CFRDM may develop during teenage years or later. Although this form of diabetes mellitus is distinct from both juvenile-onset (type I) and adult-onset (type II) diabetes mellitus, some individuals do require routine insulin therapy for optimal management.84 Casual (random) glucose levels are measured annually in individuals with CF as part of routine management starting at age 10 years.85 If this level is <110 mg/dL (6.1 mM), it is unlikely that fasting hyperglycemia is present and no further work-up is necessary unless symptoms of CFRDM are present. Fasting glucose levels should be measured on all individuals with casual glucose levels ≥110 mg/dL (6.1 mM). A fasting glucose level ≥110 mg/dL (6.1 mM) is diagnostic for CFRDM with fasting hyperglycemia when confirmed by a second fasting glucose test or if it occurs in association with a casual glucose level >200 mg/dL (11.1 mM). In individuals with fasting glucose <110 mg/dL but possible symptoms of diabetes mellitus, an oral glucose tolerance test, in which plasma glucose is measured 2 hours after an oral glucose load of 1.75 g/kg, or 75 g maximum, should be strongly considered to distinguish among normal glucose tolerance (2-hour glucose level <140 mg/dL), impaired glucose tolerance (2-hour glucose level 140–199 mg/dL), and CFRDM without fasting hyperglycemia (2-hour glucose level ≥200 mg/dL).86
CF patients with linear stunting may benefit from treatment with recombinant human growth hormone. Input from endocrinology consultants is recommended for optimal management of linear stunting or CFRDM.
Symptoms of pulmonary hypertrophic osteoarthropathy generally resolve with treatment of the pulmonary exacerbation. Nonsteroidal anti-inflammatory drugs may provide symptomatic relief for CF-associated arthritis, but for some patients adequate treatment may require short bursts of oral glucocorticoids. Bisphosphonates may be prescribed for CF-associated osteopenia, but their long-term effects in CF patients have not been adequately evaluated.
Ideally, a woman with CF of reproductive age should receive preconception counseling and take steps to optimize her health before pregnancy. The management of pregnancy for a woman with CF requires a multidisciplinary team that includes a dietitian, members of the CF team, and an obstetrician. Maternal nutritional status and weight gain should be monitored and optimized aggressively and pulmonary exacerbations should be treated early. The improved survival of women with CF has resulted in an increasing number of women with CFRDM contemplating pregnancy. As in pregnancies of women with other forms of diabetes mellitus, fetal outcome is optimized when glycemic control is achieved before pregnancy. Traditional screening paradigms for gestational diabetes mellitus are not useful in pregnancies of women with CF; therefore, screening at each trimester of pregnancy has been suggested to improve the detection of diabetes mellitus. Traditional treatment paradigms for gestational diabetes mellitus are also not useful in pregnant women with CF because of delayed or inconsistent intestinal absorption and unpredictable insulin release, both of which put the patient at risk for delayed and profound hypoglycemia. Pregnancy in a CF patient after lung transplantation is limited to a single case report.87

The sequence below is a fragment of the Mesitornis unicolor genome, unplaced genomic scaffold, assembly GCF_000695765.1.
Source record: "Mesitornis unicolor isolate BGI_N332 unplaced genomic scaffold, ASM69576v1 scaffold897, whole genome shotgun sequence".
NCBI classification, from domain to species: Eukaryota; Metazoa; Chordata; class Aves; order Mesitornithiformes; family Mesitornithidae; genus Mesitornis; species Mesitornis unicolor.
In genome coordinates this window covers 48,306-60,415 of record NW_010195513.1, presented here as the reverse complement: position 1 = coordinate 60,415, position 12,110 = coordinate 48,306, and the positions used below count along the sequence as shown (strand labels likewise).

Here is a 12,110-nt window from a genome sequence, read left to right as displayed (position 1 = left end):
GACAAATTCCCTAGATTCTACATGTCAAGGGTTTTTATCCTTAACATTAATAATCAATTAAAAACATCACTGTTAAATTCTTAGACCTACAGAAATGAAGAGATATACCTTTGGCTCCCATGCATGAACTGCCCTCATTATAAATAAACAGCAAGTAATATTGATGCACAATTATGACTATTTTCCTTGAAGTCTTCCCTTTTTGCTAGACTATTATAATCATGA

In men with CF or CAVD, infertility results from obstruction of sperm outflow through the ductal system, and may be managed through assisted reproductive technologies (ART). These comprise microscopic sperm aspiration from the epididymal remnant in conjunction with in vitro fertilization or artificial insemination using donor sperm.
A regular exercise program is important in maintaining the overall health of all individuals. For persons with CF, regular exercise has the added benefits of maintaining bone health and improving airway clearance. Although exercise improves clearance of airway secretions, it should be used more as an adjunct rather than as a replacement for the individual's prescribed airway clearance regimen.
Prevention of primary manifestations of CF
Historically (i.e., in the era before newborn screening), about half of all CF patients presented with failure to thrive and/or steatorrhea during infancy. If untreated, this would typically progress to hypoproteinemia, edema, and severe cachexia. These primary nutritional manifestations of CF can be prevented through prompt institution of pancreatic enzyme replacement and supplementation of fat-soluble vitamins in CF patients with evidence of pancreatic insufficiency. In addition, some patients benefit from high-calorie, high-fat nutritional supplements, which may be recommended based on consultation with a nutritionist specializing in CF.
Individuals with CF are also at risk for biliary sludging and obstruction, the first indications of which may be elevation of hepatic enzymes such as GGT. Individuals with higher levels of endogenous ursodeoxycholic acid seem to be at less risk for progression to CF liver disease,88 and chronic oral administration of exogenous ursodiol can reverse focal biliary obstruction at least transiently.89 However, whether chronic ursodiol therapy can prevent progression to biliary cirrhosis in the subset of CF patients who are at risk for this complication is uncertain.90
Prevention of secondary complications of CF